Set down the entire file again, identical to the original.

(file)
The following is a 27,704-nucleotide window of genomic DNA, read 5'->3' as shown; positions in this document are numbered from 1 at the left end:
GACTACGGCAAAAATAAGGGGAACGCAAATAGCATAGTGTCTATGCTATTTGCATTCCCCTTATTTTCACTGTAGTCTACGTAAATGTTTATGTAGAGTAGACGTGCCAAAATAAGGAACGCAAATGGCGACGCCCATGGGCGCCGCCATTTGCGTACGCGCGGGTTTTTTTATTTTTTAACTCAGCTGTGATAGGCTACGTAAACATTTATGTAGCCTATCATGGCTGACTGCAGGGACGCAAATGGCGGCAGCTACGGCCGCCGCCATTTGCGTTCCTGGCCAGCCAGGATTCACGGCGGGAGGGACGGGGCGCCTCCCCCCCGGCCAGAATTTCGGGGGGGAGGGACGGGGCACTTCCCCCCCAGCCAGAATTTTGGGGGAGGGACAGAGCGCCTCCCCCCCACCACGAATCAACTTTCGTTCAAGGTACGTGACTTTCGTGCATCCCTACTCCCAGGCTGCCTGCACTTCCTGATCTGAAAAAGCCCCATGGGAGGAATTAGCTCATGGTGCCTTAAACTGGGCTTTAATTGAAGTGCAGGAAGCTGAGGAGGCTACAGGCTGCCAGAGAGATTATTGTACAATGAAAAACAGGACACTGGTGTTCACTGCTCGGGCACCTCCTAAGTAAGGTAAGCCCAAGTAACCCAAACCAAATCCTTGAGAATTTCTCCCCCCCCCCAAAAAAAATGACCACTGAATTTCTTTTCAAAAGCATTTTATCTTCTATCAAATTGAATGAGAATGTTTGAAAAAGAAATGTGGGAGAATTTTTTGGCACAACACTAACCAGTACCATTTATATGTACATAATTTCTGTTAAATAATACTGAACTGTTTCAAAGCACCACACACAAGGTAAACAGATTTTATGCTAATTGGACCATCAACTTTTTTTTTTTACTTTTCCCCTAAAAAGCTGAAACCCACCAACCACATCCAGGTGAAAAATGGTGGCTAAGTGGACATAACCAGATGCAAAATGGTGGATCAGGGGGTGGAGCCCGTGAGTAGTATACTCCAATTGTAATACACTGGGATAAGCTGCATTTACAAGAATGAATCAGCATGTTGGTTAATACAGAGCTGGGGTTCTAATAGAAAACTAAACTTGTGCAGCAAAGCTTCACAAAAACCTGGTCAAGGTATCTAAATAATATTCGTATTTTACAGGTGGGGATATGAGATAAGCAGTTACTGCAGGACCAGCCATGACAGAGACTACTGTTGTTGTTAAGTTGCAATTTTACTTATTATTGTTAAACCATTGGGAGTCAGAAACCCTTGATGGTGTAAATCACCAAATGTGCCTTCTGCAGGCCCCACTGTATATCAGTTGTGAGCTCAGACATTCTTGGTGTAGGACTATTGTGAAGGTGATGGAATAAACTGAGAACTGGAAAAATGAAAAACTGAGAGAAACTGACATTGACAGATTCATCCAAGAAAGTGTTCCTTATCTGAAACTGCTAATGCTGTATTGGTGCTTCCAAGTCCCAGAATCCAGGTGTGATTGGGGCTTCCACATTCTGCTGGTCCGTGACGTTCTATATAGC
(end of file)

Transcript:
The following is a 27,704-nucleotide window of genomic DNA, read 5'->3' as shown; positions in this document are numbered from 1 at the left end:
GACTACGGCAAAAATAAGGGGAACGCAAATAGCATAGTGTCTATGCTATTTGCATTCCCCTTATTTTCACTGTAGTCTACGTAAATGTTTATGTAGAGTAGACGTGCCAAAATAAGGAACGCAAATGGCGACGCCCATGGGCGCCGCCATTTGCGTACGCGCGGGTTTTTTTATTTTTTAACTCAGCTGTGATAGGCTACGTAAACATTTATGTAGCCTATCATGGCTGACTGCAGGGACGCAAATGGCGGCAGCTACGGCCGCCGCCATTTGCGTTCCTGGCCAGCCAGGATTCACGGCGGGAGGGACGGGGCGCCTCCCCCCCGGCCAGAATTTCGGGGGGGAGGGACGGGGCACTTCCCCCCCAGCCAGAATTTTGGGGGAGGGACAGAGCGCCTCCCCCCCACCACGAATCAACTTTCGTTCAAGGTACGTGACTTTCGTGCATCCCTACTCCCAGGCTGCCTGCACTTCCTGATCTGAAAAAGCCCCATGGGAGGAATTAGCTCATGGTGCCTTAAACTGGGCTTTAATTGAAGTGCAGGAAGCTGAGGAGGCTACAGGCTGCCAGAGAGATTATTGTACAATGAAAAACAGGACACTGGTGTTCACTGCTCGGGCACCTCCTAAGTAAGGTAAGCCCAAGTAACCCAAACCAAATCCTTGAGAATTTCTCCCCCCCCCCAAAAAAAATGACCACTGAATTTCTTTTCAAAAGCATTTTATCTTCTATCAAATTGAATGAGAATGTTTGAAAAAGAAATGTGGGAGAATTTTTTGGCACAACACTAACCAGTACCATTTATATGTACATAATTTCTGTTAAATAATACTGAACTGTTTCAAAGCACCACACACAAGGTAAACAGATTTTATGCTAATTGGACCATCAACTTTTTTTTTTTACTTTTCCCCTAAAAAGCTGAAACCCACCAACCACATCCAGGTGAAAAATGGTGGCTAAGTGGACATAACCAGATGCAAAATGGTGGATCAGGGGGTGGAGCCCGTGAGTAGTATACTCCAATTGTAATACACTGGGATAAGCTGCATTTACAAGAATGAATCAGCATGTTGGTTAATACAGAGCTGGGGTTCTAATAGAAAACTAAACTTGTGCAGCAAAGCTTCACAAAAACCTGGTCAAGGTATCTAAATAATATTCGTATTTTACAGGTGGGGATATGAGATAAGCAGTTACTGCAGGACCAGCCATGACAGAGACTACTGTTGTTGTTAAGTTGCAATTTTACTTATTATTGTTAAACCATTGGGAGTCAGAAACCCTTGATGGTGTAAATCACCAAATGTGCCTTCTGCAGGCCCCACTGTATATCAGTTGTGAGCTCAGACATTCTTGGTGTAGGACTATTGTGAAGGTGATGGAATAAACTGAGAACTGGAAAAATGAAAAACTGAGAGAAACTGACATTGACAGATTCATCCAAGAAAGTGTTCCTTATCTGAAACTGCTAATGCTGTATTGGTGCTTCCAAGTCCCAGAATCCAGGTGTGATTGGGGCTTCCACATTCTGCTGGTCCGTGACGTTCTATATAGC